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I meant that by being "careful" the criminal would have to exert more effort then just being up front and honest.

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I meant that by being "careful" the criminal would have to exert more effort then just being up front and honest.
That would certainly seem to be the most likely outcome. This is probably why there is no such thing as an argument for being a "prudent predator".

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Since I am the one who initiated the prudent predator thread (search for the title “Does looting really mean the destruction of the looter?”) and slugged it out over many pages, I would like to clear up a few misconceptions.

1. As to the claim that there are no arguments in support of being a PP: one need only look at the first few posts in the thread to see the argument. For example, Post #11:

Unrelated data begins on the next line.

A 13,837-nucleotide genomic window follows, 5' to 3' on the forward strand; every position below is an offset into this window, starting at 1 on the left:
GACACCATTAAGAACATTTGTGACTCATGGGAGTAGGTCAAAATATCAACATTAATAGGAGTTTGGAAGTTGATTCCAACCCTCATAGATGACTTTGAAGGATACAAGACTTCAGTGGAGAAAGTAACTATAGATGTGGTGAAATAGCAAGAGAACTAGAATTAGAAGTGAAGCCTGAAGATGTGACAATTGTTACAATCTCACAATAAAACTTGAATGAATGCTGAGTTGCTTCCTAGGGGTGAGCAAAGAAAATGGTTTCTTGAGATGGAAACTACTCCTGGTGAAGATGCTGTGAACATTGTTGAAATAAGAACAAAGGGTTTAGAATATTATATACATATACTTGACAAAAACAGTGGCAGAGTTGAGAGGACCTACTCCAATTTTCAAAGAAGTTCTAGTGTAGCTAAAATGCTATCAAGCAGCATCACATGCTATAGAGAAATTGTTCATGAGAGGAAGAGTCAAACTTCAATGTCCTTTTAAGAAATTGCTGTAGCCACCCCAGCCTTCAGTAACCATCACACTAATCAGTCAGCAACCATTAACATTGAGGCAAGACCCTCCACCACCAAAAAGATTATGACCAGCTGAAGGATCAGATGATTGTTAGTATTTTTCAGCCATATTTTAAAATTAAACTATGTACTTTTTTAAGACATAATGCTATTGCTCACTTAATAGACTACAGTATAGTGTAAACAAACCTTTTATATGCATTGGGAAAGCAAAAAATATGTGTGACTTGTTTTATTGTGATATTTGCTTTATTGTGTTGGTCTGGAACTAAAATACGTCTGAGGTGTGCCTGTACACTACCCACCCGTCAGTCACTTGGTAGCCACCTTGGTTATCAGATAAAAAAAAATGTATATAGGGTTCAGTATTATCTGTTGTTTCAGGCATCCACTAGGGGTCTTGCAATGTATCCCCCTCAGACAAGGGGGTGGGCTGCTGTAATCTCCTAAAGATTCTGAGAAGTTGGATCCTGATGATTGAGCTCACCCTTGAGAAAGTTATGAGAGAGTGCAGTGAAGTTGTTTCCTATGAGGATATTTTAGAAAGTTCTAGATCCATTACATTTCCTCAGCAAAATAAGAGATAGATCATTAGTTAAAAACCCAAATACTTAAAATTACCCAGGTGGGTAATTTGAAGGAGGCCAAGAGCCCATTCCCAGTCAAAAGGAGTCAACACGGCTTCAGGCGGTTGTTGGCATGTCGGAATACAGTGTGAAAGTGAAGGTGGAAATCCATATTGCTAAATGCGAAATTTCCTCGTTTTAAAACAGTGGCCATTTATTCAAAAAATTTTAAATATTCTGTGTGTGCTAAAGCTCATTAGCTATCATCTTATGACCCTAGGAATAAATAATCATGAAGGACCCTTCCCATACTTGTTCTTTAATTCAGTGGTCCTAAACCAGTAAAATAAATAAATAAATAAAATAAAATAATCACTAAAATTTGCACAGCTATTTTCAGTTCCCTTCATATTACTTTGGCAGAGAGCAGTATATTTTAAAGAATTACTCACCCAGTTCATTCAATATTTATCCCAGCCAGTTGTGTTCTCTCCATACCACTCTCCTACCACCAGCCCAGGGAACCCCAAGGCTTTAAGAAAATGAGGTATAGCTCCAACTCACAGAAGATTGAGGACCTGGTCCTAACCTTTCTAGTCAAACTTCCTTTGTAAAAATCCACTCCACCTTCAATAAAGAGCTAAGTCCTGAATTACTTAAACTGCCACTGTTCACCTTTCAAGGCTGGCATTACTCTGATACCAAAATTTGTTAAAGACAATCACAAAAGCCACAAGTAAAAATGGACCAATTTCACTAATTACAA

“In short, why is it necessarily in one’s self-interest to honor the person and private property of another? There are many instances where one can get away with taking from others with no ill consequences to oneself. To state that the rights-violators are just not happy people requires some evidence of their state of mind. How would one gather such evidence?”

2. As to the adage, “It seems predation is prudent, so long as you're the only predator": I explained in the predator thread that the prudent predator’s strategy is not to convert the world to looting (just as an auto mechanic’s job is not to make everybody an auto mechanic) but to live off those who are not net-consumers but net-producers. I provided numerous examples of those who did this successfully.

3. On the question of the prudent predator not acting on principle: this is as baseless a claim as the altruist’s criticism of the Objectivist for not acting on principle. Like the Objectivist, the prudent predator holds his own life as his standard of value. That is a principle. He parts company with the Objectivist only on the point of honoring the person and property of another in all cases.